The light aircraft in which Sheila Scott made the first female solo flight around the world crashed in the playing fields at Haberdashers’ Aske’s school, Elstree, on Tuesday morning.

Three men were travelling in the Piper Comanche 260B plane (called Myth Too) at the time, but none of them was hurt in the accident.

The men, members of the Lodge Flying Group, had just taken off from Elstree Aerodrome on a flight to the Isle of Man when they discovered a fault in the oil pressure. They headed back towards Elstree but did not quite make it to the runway, and had to make an emergency landing in the playing fields.

The six-seater plane was being piloted by the club secretary Mr Max Coote, of north London, who bought the plane, in which Sheila Scott made 94 records in 1971.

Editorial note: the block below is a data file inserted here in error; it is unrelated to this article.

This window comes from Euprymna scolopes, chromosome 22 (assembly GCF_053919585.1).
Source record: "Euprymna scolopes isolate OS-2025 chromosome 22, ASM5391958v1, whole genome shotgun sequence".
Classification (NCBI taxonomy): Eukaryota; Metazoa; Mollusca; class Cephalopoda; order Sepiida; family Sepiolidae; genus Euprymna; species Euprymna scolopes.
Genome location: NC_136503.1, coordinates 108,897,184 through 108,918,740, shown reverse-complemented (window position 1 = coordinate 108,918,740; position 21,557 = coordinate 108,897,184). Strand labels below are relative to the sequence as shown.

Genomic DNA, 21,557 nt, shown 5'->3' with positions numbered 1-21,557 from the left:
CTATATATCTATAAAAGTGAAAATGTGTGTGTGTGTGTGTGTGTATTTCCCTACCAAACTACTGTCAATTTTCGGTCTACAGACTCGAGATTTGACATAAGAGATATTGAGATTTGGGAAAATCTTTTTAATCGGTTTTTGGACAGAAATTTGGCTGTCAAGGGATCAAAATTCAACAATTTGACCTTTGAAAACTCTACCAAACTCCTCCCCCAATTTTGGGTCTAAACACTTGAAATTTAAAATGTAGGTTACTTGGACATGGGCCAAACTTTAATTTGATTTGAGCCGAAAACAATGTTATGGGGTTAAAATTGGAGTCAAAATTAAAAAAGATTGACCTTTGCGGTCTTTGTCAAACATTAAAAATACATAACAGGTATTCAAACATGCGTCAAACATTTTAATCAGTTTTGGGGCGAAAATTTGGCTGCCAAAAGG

“She sold it to me to help finance her other aircraft in which she was planning to make the first solo flight over the Poles,” he said.

[From the Watford Observer of March 9, 1979]

NOSTALGIA NOTE: Sheila Scott, born Sheila Christine Hopkins in 1927, broke more than 100 light-aircraft records between 1965 and 1972 and was the first British pilot to fly solo around the world in 1966, covering about 31,000 miles (50,000 km) in 189 flying hours.

She set world records when she flew between London and Cape Town (1967) and across the North Atlantic (1967), the South Atlantic (1969) and from equator to equator over the North Pole (1971). After her record polar flight, she made a third around-the-world solo flight, earning her 100th world-class record. She died in 1988, aged 61.

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